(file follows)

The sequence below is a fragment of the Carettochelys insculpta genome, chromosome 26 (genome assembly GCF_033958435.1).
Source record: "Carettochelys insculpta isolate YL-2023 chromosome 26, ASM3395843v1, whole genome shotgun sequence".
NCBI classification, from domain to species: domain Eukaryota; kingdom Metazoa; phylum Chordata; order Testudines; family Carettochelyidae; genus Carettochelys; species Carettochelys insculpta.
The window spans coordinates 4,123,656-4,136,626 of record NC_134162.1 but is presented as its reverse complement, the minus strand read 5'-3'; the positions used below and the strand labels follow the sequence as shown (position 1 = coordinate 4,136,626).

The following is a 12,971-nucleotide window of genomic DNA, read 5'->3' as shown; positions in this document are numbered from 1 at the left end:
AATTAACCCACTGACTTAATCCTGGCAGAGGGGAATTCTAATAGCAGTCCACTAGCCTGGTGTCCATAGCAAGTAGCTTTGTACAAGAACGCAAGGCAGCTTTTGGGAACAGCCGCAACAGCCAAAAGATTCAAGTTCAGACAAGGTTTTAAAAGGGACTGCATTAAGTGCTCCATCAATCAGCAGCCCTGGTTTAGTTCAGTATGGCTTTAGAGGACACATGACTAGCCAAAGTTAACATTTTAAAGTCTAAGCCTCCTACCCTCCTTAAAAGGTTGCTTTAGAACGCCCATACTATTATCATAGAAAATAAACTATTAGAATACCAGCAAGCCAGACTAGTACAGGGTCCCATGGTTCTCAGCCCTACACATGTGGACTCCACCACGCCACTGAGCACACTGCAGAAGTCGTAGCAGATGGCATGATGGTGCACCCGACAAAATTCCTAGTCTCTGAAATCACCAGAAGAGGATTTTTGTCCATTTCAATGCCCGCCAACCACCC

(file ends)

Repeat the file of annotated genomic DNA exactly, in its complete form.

The sequence below is a fragment of the Carettochelys insculpta genome, chromosome 26 (genome assembly GCF_033958435.1).
Source record: "Carettochelys insculpta isolate YL-2023 chromosome 26, ASM3395843v1, whole genome shotgun sequence".
NCBI classification, from domain to species: domain Eukaryota; kingdom Metazoa; phylum Chordata; order Testudines; family Carettochelyidae; genus Carettochelys; species Carettochelys insculpta.
The window spans coordinates 4,123,656-4,136,626 of record NC_134162.1 but is presented as its reverse complement, the minus strand read 5'-3'; the positions used below and the strand labels follow the sequence as shown (position 1 = coordinate 4,136,626).

The following is a 12,971-nucleotide window of genomic DNA, read 5'->3' as shown; positions in this document are numbered from 1 at the left end:
AATTAACCCACTGACTTAATCCTGGCAGAGGGGAATTCTAATAGCAGTCCACTAGCCTGGTGTCCATAGCAAGTAGCTTTGTACAAGAACGCAAGGCAGCTTTTGGGAACAGCCGCAACAGCCAAAAGATTCAAGTTCAGACAAGGTTTTAAAAGGGACTGCATTAAGTGCTCCATCAATCAGCAGCCCTGGTTTAGTTCAGTATGGCTTTAGAGGACACATGACTAGCCAAAGTTAACATTTTAAAGTCTAAGCCTCCTACCCTCCTTAAAAGGTTGCTTTAGAACGCCCATACTATTATCATAGAAAATAAACTATTAGAATACCAGCAAGCCAGACTAGTACAGGGTCCCATGGTTCTCAGCCCTACACATGTGGACTCCACCACGCCACTGAGCACACTGCAGAAGTCGTAGCAGATGGCATGATGGTGCACCCGACAAAATTCCTAGTCTCTGAAATCACCAGAAGAGGATTTTTGTCCATTTCAATGCCCGCCAACCACCC